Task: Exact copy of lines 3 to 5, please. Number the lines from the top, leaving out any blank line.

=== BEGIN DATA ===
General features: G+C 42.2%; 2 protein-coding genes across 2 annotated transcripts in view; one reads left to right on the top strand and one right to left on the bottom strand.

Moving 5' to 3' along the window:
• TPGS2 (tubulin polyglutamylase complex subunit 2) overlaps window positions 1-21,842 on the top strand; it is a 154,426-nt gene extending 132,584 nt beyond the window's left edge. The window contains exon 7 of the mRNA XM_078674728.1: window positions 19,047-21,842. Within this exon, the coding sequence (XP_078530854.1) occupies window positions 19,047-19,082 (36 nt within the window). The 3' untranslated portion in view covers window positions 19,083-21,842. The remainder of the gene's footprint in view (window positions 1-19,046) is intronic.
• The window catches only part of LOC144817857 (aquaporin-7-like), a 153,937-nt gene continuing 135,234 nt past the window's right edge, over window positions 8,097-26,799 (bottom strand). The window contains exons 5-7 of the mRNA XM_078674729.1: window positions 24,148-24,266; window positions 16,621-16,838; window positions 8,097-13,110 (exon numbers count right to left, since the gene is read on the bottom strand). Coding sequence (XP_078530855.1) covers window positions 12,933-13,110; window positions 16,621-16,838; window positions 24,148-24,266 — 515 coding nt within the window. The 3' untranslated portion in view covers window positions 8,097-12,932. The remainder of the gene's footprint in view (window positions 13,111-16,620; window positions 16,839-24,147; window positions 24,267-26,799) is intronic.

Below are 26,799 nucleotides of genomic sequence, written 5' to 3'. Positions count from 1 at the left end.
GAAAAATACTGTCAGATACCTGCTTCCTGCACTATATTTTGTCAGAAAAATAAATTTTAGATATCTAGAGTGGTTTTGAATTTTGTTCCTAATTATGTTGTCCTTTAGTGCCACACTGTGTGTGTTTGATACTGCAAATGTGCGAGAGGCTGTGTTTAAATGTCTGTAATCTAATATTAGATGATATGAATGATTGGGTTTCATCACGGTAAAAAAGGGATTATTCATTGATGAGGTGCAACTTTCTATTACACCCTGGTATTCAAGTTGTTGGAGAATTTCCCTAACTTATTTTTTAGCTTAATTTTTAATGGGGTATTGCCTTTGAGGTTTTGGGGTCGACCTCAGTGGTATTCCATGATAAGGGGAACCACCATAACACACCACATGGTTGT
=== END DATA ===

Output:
• TPGS2 (tubulin polyglutamylase complex subunit 2) overlaps window positions 1-21,842 on the top strand; it is a 154,426-nt gene extending 132,584 nt beyond the window's left edge. The window contains exon 7 of the mRNA XM_078674728.1: window positions 19,047-21,842. Within this exon, the coding sequence (XP_078530854.1) occupies window positions 19,047-19,082 (36 nt within the window). The 3' untranslated portion in view covers window positions 19,083-21,842. The remainder of the gene's footprint in view (window positions 1-19,046) is intronic.
• The window catches only part of LOC144817857 (aquaporin-7-like), a 153,937-nt gene continuing 135,234 nt past the window's right edge, over window positions 8,097-26,799 (bottom strand). The window contains exons 5-7 of the mRNA XM_078674729.1: window positions 24,148-24,266; window positions 16,621-16,838; window positions 8,097-13,110 (exon numbers count right to left, since the gene is read on the bottom strand). Coding sequence (XP_078530855.1) covers window positions 12,933-13,110; window positions 16,621-16,838; window positions 24,148-24,266 — 515 coding nt within the window. The 3' untranslated portion in view covers window positions 8,097-12,932. The remainder of the gene's footprint in view (window positions 13,111-16,620; window positions 16,839-24,147; window positions 24,267-26,799) is intronic.

Below are 26,799 nucleotides of genomic sequence, written 5' to 3'. Positions count from 1 at the left end.